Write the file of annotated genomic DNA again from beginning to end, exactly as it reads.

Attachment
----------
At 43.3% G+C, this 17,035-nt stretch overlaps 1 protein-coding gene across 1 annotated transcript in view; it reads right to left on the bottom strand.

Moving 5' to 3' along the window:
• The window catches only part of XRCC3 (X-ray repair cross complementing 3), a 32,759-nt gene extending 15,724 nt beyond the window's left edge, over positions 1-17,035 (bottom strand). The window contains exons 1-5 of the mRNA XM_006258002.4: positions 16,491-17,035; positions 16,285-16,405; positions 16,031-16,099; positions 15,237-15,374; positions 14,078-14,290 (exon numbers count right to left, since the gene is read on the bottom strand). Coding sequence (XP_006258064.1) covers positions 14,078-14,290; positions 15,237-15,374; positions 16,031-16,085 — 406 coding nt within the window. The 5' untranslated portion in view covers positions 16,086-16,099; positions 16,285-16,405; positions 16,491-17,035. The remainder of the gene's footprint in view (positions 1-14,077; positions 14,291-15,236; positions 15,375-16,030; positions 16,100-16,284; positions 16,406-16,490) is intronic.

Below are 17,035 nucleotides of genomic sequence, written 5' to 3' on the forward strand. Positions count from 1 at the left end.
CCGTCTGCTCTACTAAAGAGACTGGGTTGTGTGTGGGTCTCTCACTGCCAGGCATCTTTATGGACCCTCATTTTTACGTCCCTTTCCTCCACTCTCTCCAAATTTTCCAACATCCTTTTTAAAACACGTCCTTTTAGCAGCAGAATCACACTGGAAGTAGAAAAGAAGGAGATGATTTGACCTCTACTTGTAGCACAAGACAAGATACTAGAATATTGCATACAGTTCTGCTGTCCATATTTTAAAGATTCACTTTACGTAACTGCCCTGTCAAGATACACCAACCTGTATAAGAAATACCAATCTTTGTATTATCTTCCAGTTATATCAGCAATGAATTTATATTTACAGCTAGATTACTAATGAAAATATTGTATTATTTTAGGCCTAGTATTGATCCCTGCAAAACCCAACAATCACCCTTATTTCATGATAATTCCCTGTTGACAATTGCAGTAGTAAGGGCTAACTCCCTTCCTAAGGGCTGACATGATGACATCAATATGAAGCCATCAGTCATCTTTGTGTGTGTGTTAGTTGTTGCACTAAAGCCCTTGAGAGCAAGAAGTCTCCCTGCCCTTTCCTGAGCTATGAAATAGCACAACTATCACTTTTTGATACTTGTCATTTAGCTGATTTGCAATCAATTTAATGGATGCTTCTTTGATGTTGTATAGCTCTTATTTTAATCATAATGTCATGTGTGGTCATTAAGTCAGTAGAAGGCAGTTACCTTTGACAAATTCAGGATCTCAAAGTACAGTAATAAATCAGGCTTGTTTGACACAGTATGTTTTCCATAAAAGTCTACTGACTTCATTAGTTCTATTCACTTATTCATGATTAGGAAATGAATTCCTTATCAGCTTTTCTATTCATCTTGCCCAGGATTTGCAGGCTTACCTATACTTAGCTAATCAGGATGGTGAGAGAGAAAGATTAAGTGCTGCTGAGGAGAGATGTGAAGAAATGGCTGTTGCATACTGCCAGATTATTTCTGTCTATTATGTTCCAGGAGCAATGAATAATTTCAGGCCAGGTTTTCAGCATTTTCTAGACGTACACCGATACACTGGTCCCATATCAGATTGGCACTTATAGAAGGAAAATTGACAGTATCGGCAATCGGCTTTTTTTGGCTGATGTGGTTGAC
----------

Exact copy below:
At 43.3% G+C, this 17,035-nt stretch overlaps 1 protein-coding gene across 1 annotated transcript in view; it reads right to left on the bottom strand.

Moving 5' to 3' along the window:
• The window catches only part of XRCC3 (X-ray repair cross complementing 3), a 32,759-nt gene extending 15,724 nt beyond the window's left edge, over positions 1-17,035 (bottom strand). The window contains exons 1-5 of the mRNA XM_006258002.4: positions 16,491-17,035; positions 16,285-16,405; positions 16,031-16,099; positions 15,237-15,374; positions 14,078-14,290 (exon numbers count right to left, since the gene is read on the bottom strand). Coding sequence (XP_006258064.1) covers positions 14,078-14,290; positions 15,237-15,374; positions 16,031-16,085 — 406 coding nt within the window. The 5' untranslated portion in view covers positions 16,086-16,099; positions 16,285-16,405; positions 16,491-17,035. The remainder of the gene's footprint in view (positions 1-14,077; positions 14,291-15,236; positions 15,375-16,030; positions 16,100-16,284; positions 16,406-16,490) is intronic.

Below are 17,035 nucleotides of genomic sequence, written 5' to 3' on the forward strand. Positions count from 1 at the left end.
CCGTCTGCTCTACTAAAGAGACTGGGTTGTGTGTGGGTCTCTCACTGCCAGGCATCTTTATGGACCCTCATTTTTACGTCCCTTTCCTCCACTCTCTCCAAATTTTCCAACATCCTTTTTAAAACACGTCCTTTTAGCAGCAGAATCACACTGGAAGTAGAAAAGAAGGAGATGATTTGACCTCTACTTGTAGCACAAGACAAGATACTAGAATATTGCATACAGTTCTGCTGTCCATATTTTAAAGATTCACTTTACGTAACTGCCCTGTCAAGATACACCAACCTGTATAAGAAATACCAATCTTTGTATTATCTTCCAGTTATATCAGCAATGAATTTATATTTACAGCTAGATTACTAATGAAAATATTGTATTATTTTAGGCCTAGTATTGATCCCTGCAAAACCCAACAATCACCCTTATTTCATGATAATTCCCTGTTGACAATTGCAGTAGTAAGGGCTAACTCCCTTCCTAAGGGCTGACATGATGACATCAATATGAAGCCATCAGTCATCTTTGTGTGTGTGTTAGTTGTTGCACTAAAGCCCTTGAGAGCAAGAAGTCTCCCTGCCCTTTCCTGAGCTATGAAATAGCACAACTATCACTTTTTGATACTTGTCATTTAGCTGATTTGCAATCAATTTAATGGATGCTTCTTTGATGTTGTATAGCTCTTATTTTAATCATAATGTCATGTGTGGTCATTAAGTCAGTAGAAGGCAGTTACCTTTGACAAATTCAGGATCTCAAAGTACAGTAATAAATCAGGCTTGTTTGACACAGTATGTTTTCCATAAAAGTCTACTGACTTCATTAGTTCTATTCACTTATTCATGATTAGGAAATGAATTCCTTATCAGCTTTTCTATTCATCTTGCCCAGGATTTGCAGGCTTACCTATACTTAGCTAATCAGGATGGTGAGAGAGAAAGATTAAGTGCTGCTGAGGAGAGATGTGAAGAAATGGCTGTTGCATACTGCCAGATTATTTCTGTCTATTATGTTCCAGGAGCAATGAATAATTTCAGGCCAGGTTTTCAGCATTTTCTAGACGTACACCGATACACTGGTCCCATATCAGATTGGCACTTATAGAAGGAAAATTGACAGTATCGGCAATCGGCTTTTTTTGGCTGATGTGGTTGAC